You see, we're back to working in series again, a topic I wrote about here. Below is a small selection of the journal exhibition, showing a few quilts from three artists. If you mixed up the "pages," anybody would be able to sort them out again, because each has a "style" unique to the artist. If you polled all 400+ artists who have participated in this project, don't you think each would reply that one of the benefits was the inevitible development of personal style? I bet that every one of them now has a greater sense of security about who they are as an artist.

Journal Quilt Project, Chicago Quilt Festival, 2007
If you'd like to see more of this work, you can check through the pages of this website, which loads amazingly fast and offers click-to-enlarge on all of the pictures. Or, you can purchase the book, and be able to savor more than 400 images and read the artists' comments about their inspirations and techniques at your leisure.

The Journal Quilt Project has been active for 5 years (since 2002). I was told at the exhibition in Chicago that this was the last year for the formal organization of it. However, in the same way it was begun, any one of us could make a personal committment to do a monthy journal, starting right now! It could be very private, or shared on our blogs. What about a monthy Journal Bead Project? Is there anybody out there who would like to join me in challenging yourself to creating one beaded journal page per month starting in May? As busy as I am, the idea just tickles my fancy!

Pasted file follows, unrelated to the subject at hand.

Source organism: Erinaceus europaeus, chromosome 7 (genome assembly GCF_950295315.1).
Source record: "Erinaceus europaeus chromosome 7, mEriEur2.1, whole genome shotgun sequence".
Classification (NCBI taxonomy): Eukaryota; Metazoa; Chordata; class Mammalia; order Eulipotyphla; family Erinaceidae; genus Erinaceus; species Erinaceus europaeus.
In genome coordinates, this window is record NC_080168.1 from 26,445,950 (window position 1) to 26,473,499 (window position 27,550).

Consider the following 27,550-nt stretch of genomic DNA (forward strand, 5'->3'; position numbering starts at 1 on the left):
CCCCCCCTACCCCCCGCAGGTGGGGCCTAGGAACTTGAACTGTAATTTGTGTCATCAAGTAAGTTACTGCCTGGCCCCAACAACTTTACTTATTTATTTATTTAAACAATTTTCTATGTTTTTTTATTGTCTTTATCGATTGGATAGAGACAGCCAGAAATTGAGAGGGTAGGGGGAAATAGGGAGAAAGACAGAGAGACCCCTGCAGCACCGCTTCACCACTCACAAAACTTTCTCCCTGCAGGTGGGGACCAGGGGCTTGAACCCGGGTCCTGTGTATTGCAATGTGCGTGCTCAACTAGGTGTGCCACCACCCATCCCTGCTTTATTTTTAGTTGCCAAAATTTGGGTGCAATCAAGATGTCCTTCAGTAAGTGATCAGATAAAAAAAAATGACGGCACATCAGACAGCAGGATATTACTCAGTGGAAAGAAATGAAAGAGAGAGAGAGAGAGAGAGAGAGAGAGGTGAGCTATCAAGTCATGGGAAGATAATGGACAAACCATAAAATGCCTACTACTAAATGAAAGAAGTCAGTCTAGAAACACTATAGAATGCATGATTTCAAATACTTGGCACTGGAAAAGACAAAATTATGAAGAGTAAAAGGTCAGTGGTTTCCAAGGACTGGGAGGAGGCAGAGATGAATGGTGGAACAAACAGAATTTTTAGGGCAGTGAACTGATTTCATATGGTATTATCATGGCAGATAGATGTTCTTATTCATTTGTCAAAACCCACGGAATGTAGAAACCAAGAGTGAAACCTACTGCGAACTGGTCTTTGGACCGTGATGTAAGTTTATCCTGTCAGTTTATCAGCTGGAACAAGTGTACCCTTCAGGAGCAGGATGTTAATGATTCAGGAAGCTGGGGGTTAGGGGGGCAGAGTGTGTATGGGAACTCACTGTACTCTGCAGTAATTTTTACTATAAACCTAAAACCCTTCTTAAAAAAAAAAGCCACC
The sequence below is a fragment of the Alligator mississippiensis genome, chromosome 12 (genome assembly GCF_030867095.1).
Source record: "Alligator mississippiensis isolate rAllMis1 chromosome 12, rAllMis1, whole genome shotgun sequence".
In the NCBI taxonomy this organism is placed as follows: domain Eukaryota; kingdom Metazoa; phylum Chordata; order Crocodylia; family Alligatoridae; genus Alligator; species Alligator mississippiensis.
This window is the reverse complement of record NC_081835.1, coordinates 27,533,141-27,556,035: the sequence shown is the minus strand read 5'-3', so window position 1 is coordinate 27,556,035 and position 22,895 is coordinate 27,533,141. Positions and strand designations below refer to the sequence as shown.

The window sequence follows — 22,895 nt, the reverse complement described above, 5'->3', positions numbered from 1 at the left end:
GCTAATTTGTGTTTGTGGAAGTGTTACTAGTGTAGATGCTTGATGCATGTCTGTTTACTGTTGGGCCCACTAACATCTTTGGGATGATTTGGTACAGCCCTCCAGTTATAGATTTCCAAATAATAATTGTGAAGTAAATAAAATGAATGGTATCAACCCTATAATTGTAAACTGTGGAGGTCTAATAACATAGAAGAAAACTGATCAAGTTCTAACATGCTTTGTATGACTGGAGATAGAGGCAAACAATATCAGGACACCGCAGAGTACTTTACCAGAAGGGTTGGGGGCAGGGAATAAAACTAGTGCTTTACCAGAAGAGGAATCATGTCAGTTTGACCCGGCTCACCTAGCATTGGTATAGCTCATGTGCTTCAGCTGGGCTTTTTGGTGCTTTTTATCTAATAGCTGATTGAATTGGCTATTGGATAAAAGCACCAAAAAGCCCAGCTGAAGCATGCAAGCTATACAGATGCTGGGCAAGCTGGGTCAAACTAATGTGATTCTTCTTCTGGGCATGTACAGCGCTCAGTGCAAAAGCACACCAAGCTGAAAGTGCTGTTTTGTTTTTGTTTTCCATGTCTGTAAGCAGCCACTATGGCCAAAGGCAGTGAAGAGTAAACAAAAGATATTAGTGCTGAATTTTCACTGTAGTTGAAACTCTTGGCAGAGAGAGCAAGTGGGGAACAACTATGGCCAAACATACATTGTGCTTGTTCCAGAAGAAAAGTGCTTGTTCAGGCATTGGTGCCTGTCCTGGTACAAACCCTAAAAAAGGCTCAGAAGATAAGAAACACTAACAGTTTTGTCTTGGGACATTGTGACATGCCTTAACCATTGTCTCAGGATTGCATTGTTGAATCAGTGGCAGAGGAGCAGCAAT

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Sorry about not being able to provide the artist's name for a few of the above quilts. I thought I had them all written on a couple of scraps of paper, but I must have dropped or lost one of the papers somehow. Help me out, if you can, and I'll update the post as soon as I get the information.

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We'll be returning to finger weaving in my next post! If you have something (pictures, questions, related topic suggestions, links or comments) you'd like me to include, please email me or leave a comment below.

Thursday, April 19, 2007

Fiberart Postcards ~ Best of Chicago Quilt Festival

Someone please knock a little sense into me if EVER I agree to teach at three back-to-back events again. Just ONE turns me into a zombie; just ONE leaves me a bit crabby, short of memory, emotional. THREE, without a good break between them, is just plain crazy-making. All I want to do, even now – a couple of days after returning home, is to take nap after nap and pet the cat. If my words don’t come out right today, you know the reason…

That said, let me share some photos from the Chicago Quilt Festival with you.

Susan and Phyllis, at the Chicago Quilt Festival, 2007